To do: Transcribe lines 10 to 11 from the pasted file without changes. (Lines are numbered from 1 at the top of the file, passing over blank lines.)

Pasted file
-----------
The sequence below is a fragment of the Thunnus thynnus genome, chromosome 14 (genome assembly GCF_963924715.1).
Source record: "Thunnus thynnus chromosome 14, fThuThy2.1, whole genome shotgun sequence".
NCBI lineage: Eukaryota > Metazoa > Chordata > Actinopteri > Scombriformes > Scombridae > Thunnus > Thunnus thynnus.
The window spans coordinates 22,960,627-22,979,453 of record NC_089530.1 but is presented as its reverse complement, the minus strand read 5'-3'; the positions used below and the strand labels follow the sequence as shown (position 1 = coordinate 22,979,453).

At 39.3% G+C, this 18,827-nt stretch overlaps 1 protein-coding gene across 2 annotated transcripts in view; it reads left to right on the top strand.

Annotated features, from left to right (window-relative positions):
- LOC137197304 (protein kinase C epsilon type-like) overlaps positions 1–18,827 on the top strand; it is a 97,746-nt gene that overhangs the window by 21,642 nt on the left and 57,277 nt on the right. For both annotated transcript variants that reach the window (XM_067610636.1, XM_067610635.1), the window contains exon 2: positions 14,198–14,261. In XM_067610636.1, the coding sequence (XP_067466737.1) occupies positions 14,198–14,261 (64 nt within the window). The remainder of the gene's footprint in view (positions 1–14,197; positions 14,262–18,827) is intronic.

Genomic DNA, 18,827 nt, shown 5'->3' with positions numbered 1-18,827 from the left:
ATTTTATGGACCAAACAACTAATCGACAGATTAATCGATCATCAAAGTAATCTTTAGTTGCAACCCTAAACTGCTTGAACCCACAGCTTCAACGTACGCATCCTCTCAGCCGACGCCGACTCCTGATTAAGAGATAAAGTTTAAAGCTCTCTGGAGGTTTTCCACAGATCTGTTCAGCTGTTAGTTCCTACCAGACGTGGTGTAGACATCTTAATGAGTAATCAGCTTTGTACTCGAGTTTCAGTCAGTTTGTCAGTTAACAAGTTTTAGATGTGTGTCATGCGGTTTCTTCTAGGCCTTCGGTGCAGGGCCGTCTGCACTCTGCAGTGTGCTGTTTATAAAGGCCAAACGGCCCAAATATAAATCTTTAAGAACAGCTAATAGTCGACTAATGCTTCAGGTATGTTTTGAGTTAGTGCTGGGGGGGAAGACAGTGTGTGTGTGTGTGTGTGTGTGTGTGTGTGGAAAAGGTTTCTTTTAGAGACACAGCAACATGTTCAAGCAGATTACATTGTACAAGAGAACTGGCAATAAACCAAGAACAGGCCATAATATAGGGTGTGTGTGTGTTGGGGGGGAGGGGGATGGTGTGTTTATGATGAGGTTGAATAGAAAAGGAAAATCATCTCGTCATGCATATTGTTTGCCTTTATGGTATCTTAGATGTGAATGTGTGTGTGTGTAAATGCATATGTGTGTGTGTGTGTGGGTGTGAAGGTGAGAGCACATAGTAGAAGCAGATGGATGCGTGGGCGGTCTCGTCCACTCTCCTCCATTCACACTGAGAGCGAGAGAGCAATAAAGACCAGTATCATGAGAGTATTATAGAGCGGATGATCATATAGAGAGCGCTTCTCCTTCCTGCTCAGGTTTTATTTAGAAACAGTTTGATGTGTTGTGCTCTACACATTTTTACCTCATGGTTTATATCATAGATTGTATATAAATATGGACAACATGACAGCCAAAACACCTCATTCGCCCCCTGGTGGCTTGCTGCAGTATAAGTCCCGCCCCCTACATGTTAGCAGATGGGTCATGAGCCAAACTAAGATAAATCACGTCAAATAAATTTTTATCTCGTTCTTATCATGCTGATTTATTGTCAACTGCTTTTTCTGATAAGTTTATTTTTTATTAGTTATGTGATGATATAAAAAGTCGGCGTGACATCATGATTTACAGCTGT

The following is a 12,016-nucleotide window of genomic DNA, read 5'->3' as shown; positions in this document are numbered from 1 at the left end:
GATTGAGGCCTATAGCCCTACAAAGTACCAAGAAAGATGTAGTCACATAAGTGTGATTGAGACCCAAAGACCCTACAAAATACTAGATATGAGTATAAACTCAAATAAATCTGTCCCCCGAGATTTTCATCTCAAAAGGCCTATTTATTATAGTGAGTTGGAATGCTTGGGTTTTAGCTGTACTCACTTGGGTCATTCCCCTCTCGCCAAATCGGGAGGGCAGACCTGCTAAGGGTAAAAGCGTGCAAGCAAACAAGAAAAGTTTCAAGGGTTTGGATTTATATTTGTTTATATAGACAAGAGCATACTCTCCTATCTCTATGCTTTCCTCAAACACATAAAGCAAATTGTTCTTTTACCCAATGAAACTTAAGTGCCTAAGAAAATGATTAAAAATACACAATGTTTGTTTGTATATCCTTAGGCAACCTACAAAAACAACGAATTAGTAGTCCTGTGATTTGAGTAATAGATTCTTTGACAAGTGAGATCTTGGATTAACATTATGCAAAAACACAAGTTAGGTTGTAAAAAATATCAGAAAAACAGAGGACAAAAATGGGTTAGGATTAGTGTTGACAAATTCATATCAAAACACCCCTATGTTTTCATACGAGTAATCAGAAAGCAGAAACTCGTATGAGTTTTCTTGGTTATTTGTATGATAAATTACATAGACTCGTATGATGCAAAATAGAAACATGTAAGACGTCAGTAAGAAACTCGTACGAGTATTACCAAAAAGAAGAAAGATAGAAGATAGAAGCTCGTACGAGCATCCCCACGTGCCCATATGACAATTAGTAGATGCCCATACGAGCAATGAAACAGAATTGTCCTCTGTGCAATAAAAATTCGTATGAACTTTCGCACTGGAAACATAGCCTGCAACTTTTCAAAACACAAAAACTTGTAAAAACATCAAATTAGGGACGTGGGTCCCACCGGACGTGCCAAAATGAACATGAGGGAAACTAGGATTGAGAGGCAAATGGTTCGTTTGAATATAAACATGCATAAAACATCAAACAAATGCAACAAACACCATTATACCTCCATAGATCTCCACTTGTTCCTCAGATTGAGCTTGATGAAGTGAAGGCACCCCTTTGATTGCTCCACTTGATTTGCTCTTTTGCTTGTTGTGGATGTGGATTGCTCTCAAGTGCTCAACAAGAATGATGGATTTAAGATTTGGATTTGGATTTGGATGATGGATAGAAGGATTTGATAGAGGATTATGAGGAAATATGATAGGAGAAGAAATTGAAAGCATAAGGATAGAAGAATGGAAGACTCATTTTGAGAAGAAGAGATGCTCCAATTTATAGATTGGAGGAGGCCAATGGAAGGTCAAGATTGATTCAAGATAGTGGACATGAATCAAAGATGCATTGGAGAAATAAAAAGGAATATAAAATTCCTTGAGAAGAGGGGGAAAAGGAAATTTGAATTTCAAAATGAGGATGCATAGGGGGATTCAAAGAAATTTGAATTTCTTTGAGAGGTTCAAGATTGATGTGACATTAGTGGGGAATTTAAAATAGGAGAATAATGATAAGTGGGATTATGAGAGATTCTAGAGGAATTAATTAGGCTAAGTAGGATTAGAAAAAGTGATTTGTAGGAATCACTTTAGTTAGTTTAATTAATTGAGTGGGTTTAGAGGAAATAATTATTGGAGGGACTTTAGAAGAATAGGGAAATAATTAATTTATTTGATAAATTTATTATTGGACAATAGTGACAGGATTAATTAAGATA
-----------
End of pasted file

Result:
The following is a 12,016-nucleotide window of genomic DNA, read 5'->3' as shown; positions in this document are numbered from 1 at the left end:
GATTGAGGCCTATAGCCCTACAAAGTACCAAGAAAGATGTAGTCACATAAGTGTGATTGAGACCCAAAGACCCTACAAAATACTAGATATGAGTATAAACTCAAATAAATCTGTCCCCCGAGATTTTCATCTCAAAAGGCCTATTTATTATAGTGAGTTGGAATGCTTGGGTTTTAGCTGTACTCACTTGGGTCATTCCCCTCTCGCCAAATCGGGAGGGCAGACCTGCTAAGGGTAAAAGCGTGCAAGCAAACAAGAAAAGTTTCAAGGGTTTGGATTTATATTTGTTTATATAGACAAGAGCATACTCTCCTATCTCTATGCTTTCCTCAAACACATAAAGCAAATTGTTCTTTTACCCAATGAAACTTAAGTGCCTAAGAAAATGATTAAAAATACACAATGTTTGTTTGTATATCCTTAGGCAACCTACAAAAACAACGAATTAGTAGTCCTGTGATTTGAGTAATAGATTCTTTGACAAGTGAGATCTTGGATTAACATTATGCAAAAACACAAGTTAGGTTGTAAAAAATATCAGAAAAACAGAGGACAAAAATGGGTTAGGATTAGTGTTGACAAATTCATATCAAAACACCCCTATGTTTTCATACGAGTAATCAGAAAGCAGAAACTCGTATGAGTTTTCTTGGTTATTTGTATGATAAATTACATAGACTCGTATGATGCAAAATAGAAACATGTAAGACGTCAGTAAGAAACTCGTACGAGTATTACCAAAAAGAAGAAAGATAGAAGATAGAAGCTCGTACGAGCATCCCCACGTGCCCATATGACAATTAGTAGATGCCCATACGAGCAATGAAACAGAATTGTCCTCTGTGCAATAAAAATTCGTATGAACTTTCGCACTGGAAACATAGCCTGCAACTTTTCAAAACACAAAAACTTGTAAAAACATCAAATTAGGGACGTGGGTCCCACCGGACGTGCCAAAATGAACATGAGGGAAACTAGGATTGAGAGGCAAATGGTTCGTTTGAATATAAACATGCATAAAACATCAAACAAATGCAACAAACACCATTATACCTCCATAGATCTCCACTTGTTCCTCAGATTGAGCTTGATGAAGTGAAGGCACCCCTTTGATTGCTCCACTTGATTTGCTCTTTTGCTTGTTGTGGATGTGGATTGCTCTCAAGTGCTCAACAAGAATGATGGATTTAAGATTTGGATTTGGATTTGGATGATGGATAGAAGGATTTGATAGAGGATTATGAGGAAATATGATAGGAGAAGAAATTGAAAGCATAAGGATAGAAGAATGGAAGACTCATTTTGAGAAGAAGAGATGCTCCAATTTATAGATTGGAGGAGGCCAATGGAAGGTCAAGATTGATTCAAGATAGTGGACATGAATCAAAGATGCATTGGAGAAATAAAAAGGAATATAAAATTCCTTGAGAAGAGGGGGAAAAGGAAATTTGAATTTCAAAATGAGGATGCATAGGGGGATTCAAAGAAATTTGAATTTCTTTGAGAGGTTCAAGATTGATGTGACATTAGTGGGGAATTTAAAATAGGAGAATAATGATAAGTGGGATTATGAGAGATTCTAGAGGAATTAATTAGGCTAAGTAGGATTAGAAAAAGTGATTTGTAGGAATCACTTTAGTTAGTTTAATTAATTGAGTGGGTTTAGAGGAAATAATTATTGGAGGGACTTTAGAAGAATAGGGAAATAATTAATTTATTTGATAAATTTATTATTGGACAATAGTGACAGGATTAATTAAGATA